What’s Up With Your Hunchback?
What’s up with those climbers who look honed as hell, but the minute they step off the rock, they turn into the Hunchback of Notre Dame?
Grectmeme | Rock and Ice Forum
Climbers, especially those bloody Young Ones, are generally lazy bums unable to give energy to anything that is not climbing. This includes healthy posture. They slink around, keeping a low profile on the fringe of society. Eventually that posture becomes their identity. The body follows the mind. I could be wrong (but probably not!).
The other possibility involves the interplay of multifarious biomechanical forces that would take a thesis to explain. Basically it comes down to a chicken or egg situation between pelvic tilt and thoracic curve. In climbers, tight internal rotators at the shoulder, the result of always pulling down, are a likely catalyst by pulling the shoulders down and forward, but even this is far from a given in any particular case.
Likewise, the solution is wide and varied. The simplest approach is to do yoga (kama sutra!), cross train (defense techniques like Brazilian jujitsu and Oompa Loompa mud wrestling are especially effective), and whenever you remember: Chin in, tits out!
I’m 34 and have three herniated discs in my back (prior to starting climbing, nine months ago). I have degenerative disc disease, a narrow spinal column and no promise that surgery will help. On days I climb, I’m pain free. On days I don’t, my pain ramps right up. Are there moves I should avoid, or things I can be doing to improve my situation? My doc heard I climbed and said to do as much of it as I could, especially if it was helping—and it sure is.
Solacerock | Rock and Ice Forum
There are two things that will help you: strength and more strength. There is nothing like a teaspoon of fear to generate strength and motor control in all sorts of functionally dyslexic positions. Ironically, it may also cause you some horrid injuries. The line is not so much fine as it is perforated. Your body may look and feel quite strong and then BANG!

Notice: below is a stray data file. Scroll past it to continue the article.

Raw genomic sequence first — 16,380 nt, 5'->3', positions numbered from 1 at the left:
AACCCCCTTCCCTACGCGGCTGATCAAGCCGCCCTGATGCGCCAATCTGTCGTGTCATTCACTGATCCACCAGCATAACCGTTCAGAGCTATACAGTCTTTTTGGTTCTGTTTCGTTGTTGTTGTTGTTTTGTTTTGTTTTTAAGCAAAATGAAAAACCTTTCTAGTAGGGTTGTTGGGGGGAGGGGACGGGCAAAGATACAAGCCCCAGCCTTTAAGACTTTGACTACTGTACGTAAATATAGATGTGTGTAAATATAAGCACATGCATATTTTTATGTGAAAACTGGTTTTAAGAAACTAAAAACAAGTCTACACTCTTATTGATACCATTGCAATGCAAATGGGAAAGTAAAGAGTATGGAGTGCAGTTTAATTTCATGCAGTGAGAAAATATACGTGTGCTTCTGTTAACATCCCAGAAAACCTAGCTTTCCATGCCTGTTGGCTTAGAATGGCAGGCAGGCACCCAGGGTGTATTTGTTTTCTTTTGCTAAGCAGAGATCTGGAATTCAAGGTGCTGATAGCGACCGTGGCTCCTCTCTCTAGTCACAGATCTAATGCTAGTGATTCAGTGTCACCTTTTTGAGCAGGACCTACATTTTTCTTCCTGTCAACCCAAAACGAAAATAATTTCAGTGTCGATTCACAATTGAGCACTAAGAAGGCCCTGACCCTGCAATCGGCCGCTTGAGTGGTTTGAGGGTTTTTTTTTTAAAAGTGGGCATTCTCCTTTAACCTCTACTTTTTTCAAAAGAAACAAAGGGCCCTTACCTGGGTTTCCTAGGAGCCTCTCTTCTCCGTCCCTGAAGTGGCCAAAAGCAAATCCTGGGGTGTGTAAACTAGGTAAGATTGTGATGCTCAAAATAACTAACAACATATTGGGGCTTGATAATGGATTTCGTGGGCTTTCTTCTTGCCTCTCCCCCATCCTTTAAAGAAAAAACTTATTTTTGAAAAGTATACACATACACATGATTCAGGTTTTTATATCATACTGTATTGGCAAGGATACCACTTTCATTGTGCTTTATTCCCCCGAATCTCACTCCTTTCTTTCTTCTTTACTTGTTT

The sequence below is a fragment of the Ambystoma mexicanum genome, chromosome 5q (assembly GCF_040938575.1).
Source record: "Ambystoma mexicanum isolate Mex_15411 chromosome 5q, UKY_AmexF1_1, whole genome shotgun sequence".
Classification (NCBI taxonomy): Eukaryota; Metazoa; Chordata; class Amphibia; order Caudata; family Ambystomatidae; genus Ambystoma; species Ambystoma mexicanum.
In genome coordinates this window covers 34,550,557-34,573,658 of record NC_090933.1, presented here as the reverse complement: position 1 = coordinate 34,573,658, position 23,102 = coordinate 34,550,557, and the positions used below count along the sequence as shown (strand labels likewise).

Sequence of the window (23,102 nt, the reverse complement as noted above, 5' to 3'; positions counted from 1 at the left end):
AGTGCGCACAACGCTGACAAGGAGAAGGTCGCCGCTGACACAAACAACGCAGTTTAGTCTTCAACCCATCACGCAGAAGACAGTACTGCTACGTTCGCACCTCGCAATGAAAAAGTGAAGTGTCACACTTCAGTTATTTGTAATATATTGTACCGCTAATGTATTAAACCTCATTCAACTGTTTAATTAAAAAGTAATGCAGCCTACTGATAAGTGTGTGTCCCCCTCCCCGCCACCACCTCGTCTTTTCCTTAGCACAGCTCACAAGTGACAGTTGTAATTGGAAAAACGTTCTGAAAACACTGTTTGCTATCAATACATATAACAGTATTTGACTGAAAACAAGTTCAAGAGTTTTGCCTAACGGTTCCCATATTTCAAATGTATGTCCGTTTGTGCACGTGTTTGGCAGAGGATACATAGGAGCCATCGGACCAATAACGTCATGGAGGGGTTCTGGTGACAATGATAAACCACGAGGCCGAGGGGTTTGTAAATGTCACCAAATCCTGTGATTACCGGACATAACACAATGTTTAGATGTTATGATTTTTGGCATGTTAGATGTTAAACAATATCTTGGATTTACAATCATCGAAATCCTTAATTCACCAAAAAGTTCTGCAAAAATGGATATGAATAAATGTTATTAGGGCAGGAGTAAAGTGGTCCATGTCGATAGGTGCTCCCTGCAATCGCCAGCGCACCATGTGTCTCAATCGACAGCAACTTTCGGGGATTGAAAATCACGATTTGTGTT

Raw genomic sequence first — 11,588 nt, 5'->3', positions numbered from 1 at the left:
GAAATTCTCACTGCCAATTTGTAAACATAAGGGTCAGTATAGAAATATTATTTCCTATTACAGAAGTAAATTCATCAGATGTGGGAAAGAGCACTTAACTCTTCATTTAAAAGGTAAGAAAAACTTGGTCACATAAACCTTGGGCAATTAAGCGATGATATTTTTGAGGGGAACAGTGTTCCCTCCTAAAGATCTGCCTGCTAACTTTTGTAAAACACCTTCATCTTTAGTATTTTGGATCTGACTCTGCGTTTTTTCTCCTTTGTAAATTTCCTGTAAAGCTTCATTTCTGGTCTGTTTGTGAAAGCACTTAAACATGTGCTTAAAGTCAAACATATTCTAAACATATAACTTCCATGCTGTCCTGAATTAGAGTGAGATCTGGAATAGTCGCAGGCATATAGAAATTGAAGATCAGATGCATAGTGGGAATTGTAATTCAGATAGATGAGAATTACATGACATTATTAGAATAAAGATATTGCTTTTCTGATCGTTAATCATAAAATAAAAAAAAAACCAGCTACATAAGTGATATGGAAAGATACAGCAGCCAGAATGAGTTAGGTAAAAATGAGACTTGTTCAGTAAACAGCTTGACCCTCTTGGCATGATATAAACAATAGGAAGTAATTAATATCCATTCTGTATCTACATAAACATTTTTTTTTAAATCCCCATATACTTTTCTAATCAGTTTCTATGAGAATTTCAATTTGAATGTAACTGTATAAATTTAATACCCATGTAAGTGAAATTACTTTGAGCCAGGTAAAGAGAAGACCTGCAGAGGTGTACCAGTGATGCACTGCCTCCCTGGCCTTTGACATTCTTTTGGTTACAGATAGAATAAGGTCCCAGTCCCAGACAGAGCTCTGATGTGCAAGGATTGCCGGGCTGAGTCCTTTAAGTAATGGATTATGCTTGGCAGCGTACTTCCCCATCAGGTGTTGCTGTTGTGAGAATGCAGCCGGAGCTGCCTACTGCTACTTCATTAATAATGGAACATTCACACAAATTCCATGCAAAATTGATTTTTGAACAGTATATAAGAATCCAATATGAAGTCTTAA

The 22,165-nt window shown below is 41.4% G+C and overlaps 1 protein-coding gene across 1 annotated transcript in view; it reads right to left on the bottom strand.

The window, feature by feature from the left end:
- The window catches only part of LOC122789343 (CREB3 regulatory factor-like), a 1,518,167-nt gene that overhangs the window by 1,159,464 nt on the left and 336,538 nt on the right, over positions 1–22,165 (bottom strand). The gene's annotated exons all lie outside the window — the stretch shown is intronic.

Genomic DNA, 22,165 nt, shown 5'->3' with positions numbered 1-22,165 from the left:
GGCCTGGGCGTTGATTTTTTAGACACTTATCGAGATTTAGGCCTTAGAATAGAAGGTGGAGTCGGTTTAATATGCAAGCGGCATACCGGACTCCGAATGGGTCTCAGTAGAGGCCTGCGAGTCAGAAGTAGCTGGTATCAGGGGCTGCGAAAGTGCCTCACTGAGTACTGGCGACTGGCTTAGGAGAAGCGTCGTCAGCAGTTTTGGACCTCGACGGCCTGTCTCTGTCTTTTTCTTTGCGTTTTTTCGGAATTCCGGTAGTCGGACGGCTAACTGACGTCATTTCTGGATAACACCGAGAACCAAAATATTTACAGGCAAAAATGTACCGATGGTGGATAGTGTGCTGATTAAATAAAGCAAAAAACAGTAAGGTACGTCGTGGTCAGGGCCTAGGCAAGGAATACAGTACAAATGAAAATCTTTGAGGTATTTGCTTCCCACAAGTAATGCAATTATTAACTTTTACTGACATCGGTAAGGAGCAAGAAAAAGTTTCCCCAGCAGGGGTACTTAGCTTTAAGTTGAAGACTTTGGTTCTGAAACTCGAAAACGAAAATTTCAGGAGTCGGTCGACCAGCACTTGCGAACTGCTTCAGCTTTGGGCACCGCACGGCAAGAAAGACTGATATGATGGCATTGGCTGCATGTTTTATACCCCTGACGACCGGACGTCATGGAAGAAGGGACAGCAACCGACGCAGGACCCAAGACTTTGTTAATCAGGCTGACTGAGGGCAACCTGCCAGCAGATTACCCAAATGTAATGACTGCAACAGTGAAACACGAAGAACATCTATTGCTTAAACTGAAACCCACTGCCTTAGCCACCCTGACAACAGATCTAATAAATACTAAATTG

I’d rather slam my head in a car door than have spinal surgery. Many report similar therapeutic results. At least there is no delusional hope. Surgery will definitely hurt and there is little chance it will improve your back. That said, if your disc issues suddenly advance, for instance bowel or urinary disturbances, return to the surgeon’s infirmary and develop a taste for Humble Pie.
Climbing is awesome and I am at pains to tell anyone to stop unless there is an overriding chance of further damage no matter how you try to mitigate the risks. Although the risks of injury are higher for you, the potential benefit is inordinately greater.
You will have your ups and downs, but you are trading in the futures market and strength is the commodity you want more of. Daily function will improve, chronic pain will recede, and the rate of disc degeneration should slow. I would not project hard. Trying one move repeatedly will end in tears. Also, don’t hold your breath. As you may have already realized, holding your breath and straining, be it climbing or crapping, is a recipe for discogenic disaster. Breathe buddy, breathe! Preferably through your nose. For reasons I don’t understand, nose breathing not only regulates respiration, it generally keeps you in a more relaxed frame of mind.
A word of warning, you are in the danger zone. Not only are you carrying some serious injuries already, you are new to climbing. Like a cannibalistic tribe, climbing will gnaw on your tendons and eventually spit them out.
I was pulling on a big sloper with my feet way under me when I felt a crunch and heard a pop in my middle finger between my knuckle in my hand and the first joint in my finger. It immediately hurt (but not a ton) and later there was swelling. I took ibuprofen and iced it. Before bed I taped it to keep the swelling down. Today the pain is not as localized, but is an overall ache in my hand. The same thing happened several months ago. What gives?
Tracy Wilson | Carbondale, CO
It’s cool to be special, and snapping an A2 pulley in an open-hand position rather than a crimp is special indeed. The hold must have been reasonably angled such that you were flexing the metacarpophalangeal joints (the ones at the base of your fingers, just inside your palm). The popping noise, pain and swelling pattern probably means the full monty: ruptured.
Clearly you have been on the rough seas for a wee while. Tearing a second pulley (or the same one) in such a short time is not so much a wake-up call as it is a torpedo barreling through your porthole—something is amiss.
Generating sufficient force in this position to rupture a healthy pulley is unlikely. Which places you in one of two scenarios.
Option 1: You have been marauding through the Land of Overtraining and the incumbent warlord has sliced you up. He is toying with you. Get the fuck out of there!
Option 2: You are a mutant languishing in the Age of Stupid, with the voracious bite of a T-rex but the brains of an anemone. In other words, you are biting off more than you can chew. Jump the evolutionary queue and start a training program.
Stretch out your joints so as to allow even loading of the pulleys. When a finger joint is tight and accessory motions like shearing are reduced, the pulley can be unevenly loaded along its length, precipitating a tear from the end of more load. There is a stretching video on my web page (drjuliansaunders. com). There is also an article on taping that will help you manage your return to climbing. The month it will take to repair this pulley is less of a concern than the months it will take to properly strengthen all of them.